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Discretization of continuous features by human learners

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TitleInfo (ID = T-1)
Title
Discretization of continuous features by human learners
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Identifier (displayLabel = ); (invalid = )
ETD_2137
Identifier (type = hdl)
http://hdl.rutgers.edu/1782.2/rucore10001600001.ETD.000051773
Language (objectPart = )
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eng
Genre (authority = marcgt)
theses
Subject (ID = SBJ-1); (authority = RUETD)
Topic
Psychology
Subject (ID = SBJ-2); (authority = ETD-LCSH)
Topic
Learning, Psychology of
Abstract
Natural features are often continuous, but many models of human learning and categorization involve discrete-valued (e.g. Boolean) features. Discretization is well-known to be beneficial in machine learning, leading to faster and sometimes more accurate learning. Yet there has been little research on how human learners discretize continuous features. This dissertation investigates human discretization, focusing on two specific areas of inquiry. First is the hypothesis that discretization of a continuous parameter depends on the shape of the probability distribution underlying it, and principally on the presence of “modes” or separable peaks in the distribution. The second hypothesis is that humans create clear distinctions between discretized feature values, rather than probabilistic boundaries.
Subjects were presented with items that had feature values drawn from a mixture of Gaussian distributions, and a free sorting task was used to assess whether subjects spontaneously discretized the feature in a way that related to the underlying mixture. The relative locations of the two component Gaussians, their separation as measured by Cohen’s d (the ratio of the distance between the components’ means to their standard deviations), and the number of items drawn from the overall mixture were varied. Each of these factors influenced the way subjects discretized the features, while further analysis showed that the estimated mixtures were more sharply separated (higher Cohen’s d) than the original probability. This study suggests that human featural discretization involves a process akin to the estimation of mixture components in the environment, but that the separation among the components is systematically overestimated to create “cleaner” divisions than are truly present—a phenomenon that might be termed hyperdiscretization.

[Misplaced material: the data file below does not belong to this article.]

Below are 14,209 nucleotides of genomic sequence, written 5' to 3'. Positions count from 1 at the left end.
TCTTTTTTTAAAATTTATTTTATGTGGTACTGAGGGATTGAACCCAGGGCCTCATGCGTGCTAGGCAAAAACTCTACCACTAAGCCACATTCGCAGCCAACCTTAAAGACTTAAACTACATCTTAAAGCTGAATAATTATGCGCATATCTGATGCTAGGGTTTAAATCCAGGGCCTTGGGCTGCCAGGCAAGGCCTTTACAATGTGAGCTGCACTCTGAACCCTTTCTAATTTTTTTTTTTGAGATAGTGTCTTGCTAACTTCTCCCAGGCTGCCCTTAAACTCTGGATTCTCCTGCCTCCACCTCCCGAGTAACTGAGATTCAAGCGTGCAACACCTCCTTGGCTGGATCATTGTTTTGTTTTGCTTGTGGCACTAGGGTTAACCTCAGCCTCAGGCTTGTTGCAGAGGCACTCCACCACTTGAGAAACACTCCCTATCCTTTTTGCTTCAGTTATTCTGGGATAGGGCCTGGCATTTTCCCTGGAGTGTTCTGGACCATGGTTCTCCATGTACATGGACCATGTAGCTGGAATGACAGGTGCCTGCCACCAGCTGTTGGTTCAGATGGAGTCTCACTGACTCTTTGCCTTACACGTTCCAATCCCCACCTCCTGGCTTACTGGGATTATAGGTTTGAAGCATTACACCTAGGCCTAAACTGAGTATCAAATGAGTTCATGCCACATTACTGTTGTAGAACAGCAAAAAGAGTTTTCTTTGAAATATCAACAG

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electronic resource
Extent
xi, 61 p. : ill.
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application/pdf
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Ph.D.
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Includes bibliographical references (p. 56-60)
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by Cordelia D. Aitkin
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Aitkin
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Cordelia D.
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Cordelia D. Aitkin
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Feldman
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Jacob
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chair
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Jacob Feldman
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Gelman
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Rochel
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internal member